See, he’s created a kind of serial killer in Stuntman Mike, a guy who gets off on killing bunches of pretty thangs all at once with his souped-up deathproof stunt car. (As with Rodriguez, Tarantino wrote as well as directed his feature here.) Kurt Russell (Poseidon, Dreamer: Inspired by a True Story) is a hoot as Mike, and he’s a genius bit of casting, as the uncredited Bruce Willis (Fast Food Nation, Over the Hedge) is in a small part in Terror — these guys are our B heroes of today — but while Willis’s small part is of perfectly adequate emphasis and importance and screentime, Russell’s is far less than it should be: Stuntman Mike is not the focus of Death as he should be. Instead, it’s all about the girls: Q.T. likes girl talk, or at least how he thinks girls talk, and he indulges himself in long sequences of gals hanging out and talking about boys and stuff before Mike comes along to do his thing. It would be one thing if the film suggested that Mike got a kick out of seeing girls be all girly before he killed them, but that’s not the case: Mike is not privy to these conversations: it’s Tarantino getting off on these girly chats, which perhaps wouldn’t be such an issue if they didn’t, er, grind the film to a halt too many times: Death loses too much momentum — we could have done with a few more missing reels.

Still, Death gets a pass from me because the girls are kick-ass cool — I particularly like Vanessa Felito (Man of the House, Spider-Man 2) who’s visiting Arlene Austin in the first sequence, and real-life stuntwoman Zoë Bell making her acting debut (albeit as herself) in the second sequence; check her out in the documentary Double Dare and see for yourself how damn awesome a chick she is. And because the last 40 minutes or so of Death feature some amazing stuntwork and stunt driving, seat-of-the-pants filmmaking that is as fresh and organic as anything Roger Corman would have done, and like we hardly ever see at the movies these days. This pure-adrenaline cinema more than makes up for the long tedious stretches that come before.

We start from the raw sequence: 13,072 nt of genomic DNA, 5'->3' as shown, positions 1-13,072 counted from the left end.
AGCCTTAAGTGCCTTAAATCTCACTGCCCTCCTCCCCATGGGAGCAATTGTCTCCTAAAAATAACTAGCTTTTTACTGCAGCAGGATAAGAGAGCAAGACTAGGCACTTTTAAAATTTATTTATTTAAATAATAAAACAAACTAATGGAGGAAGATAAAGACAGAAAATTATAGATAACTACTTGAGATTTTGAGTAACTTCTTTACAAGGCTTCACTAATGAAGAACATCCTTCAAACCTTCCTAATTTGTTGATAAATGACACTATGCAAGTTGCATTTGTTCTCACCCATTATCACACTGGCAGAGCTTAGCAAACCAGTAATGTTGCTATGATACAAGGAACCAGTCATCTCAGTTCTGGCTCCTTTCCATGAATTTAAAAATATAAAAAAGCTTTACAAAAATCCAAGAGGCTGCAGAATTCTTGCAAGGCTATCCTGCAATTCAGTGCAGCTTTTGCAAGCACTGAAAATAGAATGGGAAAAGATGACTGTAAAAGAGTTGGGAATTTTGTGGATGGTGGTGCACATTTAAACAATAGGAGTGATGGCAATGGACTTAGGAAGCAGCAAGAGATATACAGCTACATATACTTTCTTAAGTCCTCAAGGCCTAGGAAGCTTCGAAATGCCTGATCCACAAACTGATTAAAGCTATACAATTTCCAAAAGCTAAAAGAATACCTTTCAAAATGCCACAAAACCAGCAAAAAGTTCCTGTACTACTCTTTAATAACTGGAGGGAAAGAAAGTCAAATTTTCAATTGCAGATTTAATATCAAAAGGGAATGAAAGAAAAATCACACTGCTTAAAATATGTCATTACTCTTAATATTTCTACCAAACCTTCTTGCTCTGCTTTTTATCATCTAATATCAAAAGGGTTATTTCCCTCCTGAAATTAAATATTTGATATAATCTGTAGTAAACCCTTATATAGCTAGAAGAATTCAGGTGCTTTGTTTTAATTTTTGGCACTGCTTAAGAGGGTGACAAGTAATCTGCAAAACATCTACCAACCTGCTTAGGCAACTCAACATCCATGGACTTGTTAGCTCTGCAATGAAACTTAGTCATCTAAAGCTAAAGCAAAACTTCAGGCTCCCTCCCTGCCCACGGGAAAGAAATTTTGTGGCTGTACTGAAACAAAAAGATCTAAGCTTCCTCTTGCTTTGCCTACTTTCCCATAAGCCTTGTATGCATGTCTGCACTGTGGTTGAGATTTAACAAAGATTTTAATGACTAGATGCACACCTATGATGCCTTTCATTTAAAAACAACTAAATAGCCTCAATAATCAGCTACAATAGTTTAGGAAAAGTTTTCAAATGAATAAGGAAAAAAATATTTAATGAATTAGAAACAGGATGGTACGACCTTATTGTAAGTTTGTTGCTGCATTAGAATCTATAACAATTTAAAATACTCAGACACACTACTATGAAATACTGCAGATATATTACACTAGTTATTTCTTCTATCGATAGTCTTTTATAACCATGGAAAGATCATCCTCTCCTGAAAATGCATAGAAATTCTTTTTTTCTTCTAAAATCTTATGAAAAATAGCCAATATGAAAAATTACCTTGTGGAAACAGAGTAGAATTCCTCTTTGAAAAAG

And together with Planet Terror, this is one of the most exciting movie experiences in ages, one that demands to be seen on a big screen. (Don’t step out between the feature or you’ll miss the spectacularly spot-on faux trailers; my favorite is for the “film” Don’t, by Shaun of the Dead and Hot Fuzz director Edgar Wright.) “Get more out of life — go to a movie,” implores the “theater advertising” in the “intermission” — and it’s good advice. You’ll be sorry if you catch Grindhouse only on DVD.

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MPAA: rated R for strong graphic bloody violence and gore, pervasive language, some sexuality, nudity and drug use

viewed at a semipublic screening with an audience of critics and ordinary moviegoers

official site | IMDb